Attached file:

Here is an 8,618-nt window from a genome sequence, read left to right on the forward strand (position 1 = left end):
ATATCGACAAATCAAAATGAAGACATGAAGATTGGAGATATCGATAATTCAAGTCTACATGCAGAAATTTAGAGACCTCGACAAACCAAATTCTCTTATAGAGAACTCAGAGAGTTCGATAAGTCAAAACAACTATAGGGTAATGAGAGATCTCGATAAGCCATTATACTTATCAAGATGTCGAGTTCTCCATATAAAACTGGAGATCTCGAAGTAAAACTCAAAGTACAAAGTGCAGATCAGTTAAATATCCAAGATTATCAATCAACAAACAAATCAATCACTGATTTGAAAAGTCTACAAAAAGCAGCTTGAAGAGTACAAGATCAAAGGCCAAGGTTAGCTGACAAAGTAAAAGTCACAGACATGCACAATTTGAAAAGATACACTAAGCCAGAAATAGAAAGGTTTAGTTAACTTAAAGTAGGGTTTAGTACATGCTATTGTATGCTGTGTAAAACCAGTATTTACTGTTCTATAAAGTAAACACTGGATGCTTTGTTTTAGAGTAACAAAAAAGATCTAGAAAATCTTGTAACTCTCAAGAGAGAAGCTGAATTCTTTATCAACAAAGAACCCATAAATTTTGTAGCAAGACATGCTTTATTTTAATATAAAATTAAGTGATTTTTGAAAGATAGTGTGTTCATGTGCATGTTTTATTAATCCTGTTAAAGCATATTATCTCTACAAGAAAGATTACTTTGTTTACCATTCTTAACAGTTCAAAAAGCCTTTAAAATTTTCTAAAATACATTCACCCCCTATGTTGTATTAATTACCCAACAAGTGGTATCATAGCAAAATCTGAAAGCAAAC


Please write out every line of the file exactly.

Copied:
Here is an 8,618-nt window from a genome sequence, read left to right on the forward strand (position 1 = left end):
ATATCGACAAATCAAAATGAAGACATGAAGATTGGAGATATCGATAATTCAAGTCTACATGCAGAAATTTAGAGACCTCGACAAACCAAATTCTCTTATAGAGAACTCAGAGAGTTCGATAAGTCAAAACAACTATAGGGTAATGAGAGATCTCGATAAGCCATTATACTTATCAAGATGTCGAGTTCTCCATATAAAACTGGAGATCTCGAAGTAAAACTCAAAGTACAAAGTGCAGATCAGTTAAATATCCAAGATTATCAATCAACAAACAAATCAATCACTGATTTGAAAAGTCTACAAAAAGCAGCTTGAAGAGTACAAGATCAAAGGCCAAGGTTAGCTGACAAAGTAAAAGTCACAGACATGCACAATTTGAAAAGATACACTAAGCCAGAAATAGAAAGGTTTAGTTAACTTAAAGTAGGGTTTAGTACATGCTATTGTATGCTGTGTAAAACCAGTATTTACTGTTCTATAAAGTAAACACTGGATGCTTTGTTTTAGAGTAACAAAAAAGATCTAGAAAATCTTGTAACTCTCAAGAGAGAAGCTGAATTCTTTATCAACAAAGAACCCATAAATTTTGTAGCAAGACATGCTTTATTTTAATATAAAATTAAGTGATTTTTGAAAGATAGTGTGTTCATGTGCATGTTTTATTAATCCTGTTAAAGCATATTATCTCTACAAGAAAGATTACTTTGTTTACCATTCTTAACAGTTCAAAAAGCCTTTAAAATTTTCTAAAATACATTCACCCCCTATGTTGTATTAATTACCCAACAAGTGGTATCATAGCAAAATCTGAAAGCAAAC